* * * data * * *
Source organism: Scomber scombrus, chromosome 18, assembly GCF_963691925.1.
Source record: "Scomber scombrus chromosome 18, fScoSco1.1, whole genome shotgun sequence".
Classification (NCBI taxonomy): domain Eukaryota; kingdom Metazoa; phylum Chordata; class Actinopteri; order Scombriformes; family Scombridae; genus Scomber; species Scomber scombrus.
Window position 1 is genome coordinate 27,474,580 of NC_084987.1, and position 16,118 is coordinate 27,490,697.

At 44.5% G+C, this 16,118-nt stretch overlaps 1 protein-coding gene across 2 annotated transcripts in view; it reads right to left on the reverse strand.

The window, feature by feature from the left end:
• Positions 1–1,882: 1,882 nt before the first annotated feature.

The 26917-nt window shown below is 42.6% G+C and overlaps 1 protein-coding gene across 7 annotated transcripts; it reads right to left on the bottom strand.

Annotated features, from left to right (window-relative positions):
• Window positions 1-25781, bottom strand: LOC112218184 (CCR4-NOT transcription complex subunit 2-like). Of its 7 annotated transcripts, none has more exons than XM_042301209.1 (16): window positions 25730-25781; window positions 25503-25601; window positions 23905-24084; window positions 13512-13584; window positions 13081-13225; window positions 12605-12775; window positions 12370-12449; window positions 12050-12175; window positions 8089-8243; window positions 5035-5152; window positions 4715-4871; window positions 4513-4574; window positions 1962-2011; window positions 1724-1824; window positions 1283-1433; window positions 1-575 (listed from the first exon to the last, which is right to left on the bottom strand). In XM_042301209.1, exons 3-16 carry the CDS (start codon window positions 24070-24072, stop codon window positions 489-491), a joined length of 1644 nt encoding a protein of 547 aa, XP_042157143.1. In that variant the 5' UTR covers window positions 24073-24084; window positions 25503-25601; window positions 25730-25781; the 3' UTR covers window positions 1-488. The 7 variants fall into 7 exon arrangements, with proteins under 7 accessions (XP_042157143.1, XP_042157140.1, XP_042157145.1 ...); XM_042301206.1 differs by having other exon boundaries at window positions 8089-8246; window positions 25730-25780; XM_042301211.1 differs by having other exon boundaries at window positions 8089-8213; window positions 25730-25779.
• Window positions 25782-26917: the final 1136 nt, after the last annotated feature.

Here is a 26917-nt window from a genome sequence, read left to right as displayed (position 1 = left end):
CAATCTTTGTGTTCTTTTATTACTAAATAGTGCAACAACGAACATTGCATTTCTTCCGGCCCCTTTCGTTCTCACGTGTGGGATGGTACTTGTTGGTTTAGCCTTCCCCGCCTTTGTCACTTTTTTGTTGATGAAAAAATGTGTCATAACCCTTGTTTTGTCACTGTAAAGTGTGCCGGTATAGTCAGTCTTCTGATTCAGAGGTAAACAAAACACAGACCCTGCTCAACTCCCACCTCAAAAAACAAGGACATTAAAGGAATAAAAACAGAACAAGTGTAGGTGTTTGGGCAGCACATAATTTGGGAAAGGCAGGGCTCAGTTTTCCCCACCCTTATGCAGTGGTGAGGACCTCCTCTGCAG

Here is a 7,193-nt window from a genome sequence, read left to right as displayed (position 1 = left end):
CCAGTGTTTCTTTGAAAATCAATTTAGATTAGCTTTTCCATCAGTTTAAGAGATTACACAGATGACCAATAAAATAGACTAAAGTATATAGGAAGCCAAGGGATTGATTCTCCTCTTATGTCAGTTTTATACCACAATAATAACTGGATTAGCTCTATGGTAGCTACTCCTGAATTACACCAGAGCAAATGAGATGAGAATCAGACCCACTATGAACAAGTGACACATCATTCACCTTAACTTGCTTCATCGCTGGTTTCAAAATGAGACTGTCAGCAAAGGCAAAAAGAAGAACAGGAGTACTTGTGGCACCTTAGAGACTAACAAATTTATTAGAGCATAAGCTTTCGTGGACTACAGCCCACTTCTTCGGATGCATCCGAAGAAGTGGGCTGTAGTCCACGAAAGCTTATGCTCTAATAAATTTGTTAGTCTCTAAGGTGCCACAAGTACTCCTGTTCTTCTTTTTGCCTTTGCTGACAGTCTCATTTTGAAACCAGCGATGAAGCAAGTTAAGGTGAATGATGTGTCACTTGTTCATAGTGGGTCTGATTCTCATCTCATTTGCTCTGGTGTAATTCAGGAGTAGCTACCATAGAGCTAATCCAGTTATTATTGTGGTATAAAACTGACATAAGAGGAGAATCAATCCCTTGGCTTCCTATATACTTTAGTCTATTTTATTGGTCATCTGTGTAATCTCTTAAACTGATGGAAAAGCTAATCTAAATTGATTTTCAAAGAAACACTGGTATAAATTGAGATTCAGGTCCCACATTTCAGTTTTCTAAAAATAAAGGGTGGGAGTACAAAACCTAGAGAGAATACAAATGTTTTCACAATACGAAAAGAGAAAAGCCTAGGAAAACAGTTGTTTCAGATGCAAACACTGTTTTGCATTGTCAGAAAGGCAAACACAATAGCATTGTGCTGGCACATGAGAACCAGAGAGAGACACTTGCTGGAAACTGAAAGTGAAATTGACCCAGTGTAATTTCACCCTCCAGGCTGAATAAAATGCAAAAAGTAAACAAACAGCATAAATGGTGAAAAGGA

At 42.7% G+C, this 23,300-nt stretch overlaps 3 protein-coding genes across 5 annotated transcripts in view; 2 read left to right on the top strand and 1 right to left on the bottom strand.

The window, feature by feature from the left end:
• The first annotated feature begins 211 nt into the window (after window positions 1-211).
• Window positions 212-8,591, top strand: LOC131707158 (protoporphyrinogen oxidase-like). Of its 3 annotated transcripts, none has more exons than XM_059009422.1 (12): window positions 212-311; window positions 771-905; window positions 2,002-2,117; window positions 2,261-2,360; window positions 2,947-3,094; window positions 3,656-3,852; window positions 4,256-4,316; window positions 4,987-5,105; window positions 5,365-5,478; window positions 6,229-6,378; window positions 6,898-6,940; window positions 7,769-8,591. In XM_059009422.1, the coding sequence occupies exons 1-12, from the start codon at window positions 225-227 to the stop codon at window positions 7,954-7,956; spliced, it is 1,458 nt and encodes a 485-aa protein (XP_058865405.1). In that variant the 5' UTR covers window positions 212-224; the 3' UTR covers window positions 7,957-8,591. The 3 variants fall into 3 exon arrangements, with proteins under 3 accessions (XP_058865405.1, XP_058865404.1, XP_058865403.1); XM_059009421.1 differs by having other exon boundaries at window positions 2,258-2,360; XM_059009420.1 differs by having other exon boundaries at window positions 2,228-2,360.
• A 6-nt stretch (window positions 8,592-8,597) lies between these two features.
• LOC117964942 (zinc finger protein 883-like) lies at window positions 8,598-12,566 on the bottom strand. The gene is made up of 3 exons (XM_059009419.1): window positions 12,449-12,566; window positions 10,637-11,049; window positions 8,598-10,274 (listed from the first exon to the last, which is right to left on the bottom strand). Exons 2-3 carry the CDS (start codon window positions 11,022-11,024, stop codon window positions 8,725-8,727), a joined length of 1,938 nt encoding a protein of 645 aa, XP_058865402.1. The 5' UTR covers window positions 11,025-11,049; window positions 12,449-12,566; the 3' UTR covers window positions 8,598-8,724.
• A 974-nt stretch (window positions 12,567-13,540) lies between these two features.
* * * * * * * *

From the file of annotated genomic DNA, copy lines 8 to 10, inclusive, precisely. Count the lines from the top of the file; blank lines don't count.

The 26917-nt window shown below is 42.6% G+C and overlaps 1 protein-coding gene across 7 annotated transcripts; it reads right to left on the bottom strand.

Annotated features, from left to right (window-relative positions):
• Window positions 1-25781, bottom strand: LOC112218184 (CCR4-NOT transcription complex subunit 2-like). Of its 7 annotated transcripts, none has more exons than XM_042301209.1 (16): window positions 25730-25781; window positions 25503-25601; window positions 23905-24084; window positions 13512-13584; window positions 13081-13225; window positions 12605-12775; window positions 12370-12449; window positions 12050-12175; window positions 8089-8243; window positions 5035-5152; window positions 4715-4871; window positions 4513-4574; window positions 1962-2011; window positions 1724-1824; window positions 1283-1433; window positions 1-575 (listed from the first exon to the last, which is right to left on the bottom strand). In XM_042301209.1, exons 3-16 carry the CDS (start codon window positions 24070-24072, stop codon window positions 489-491), a joined length of 1644 nt encoding a protein of 547 aa, XP_042157143.1. In that variant the 5' UTR covers window positions 24073-24084; window positions 25503-25601; window positions 25730-25781; the 3' UTR covers window positions 1-488. The 7 variants fall into 7 exon arrangements, with proteins under 7 accessions (XP_042157143.1, XP_042157140.1, XP_042157145.1 ...); XM_042301206.1 differs by having other exon boundaries at window positions 8089-8246; window positions 25730-25780; XM_042301211.1 differs by having other exon boundaries at window positions 8089-8213; window positions 25730-25779.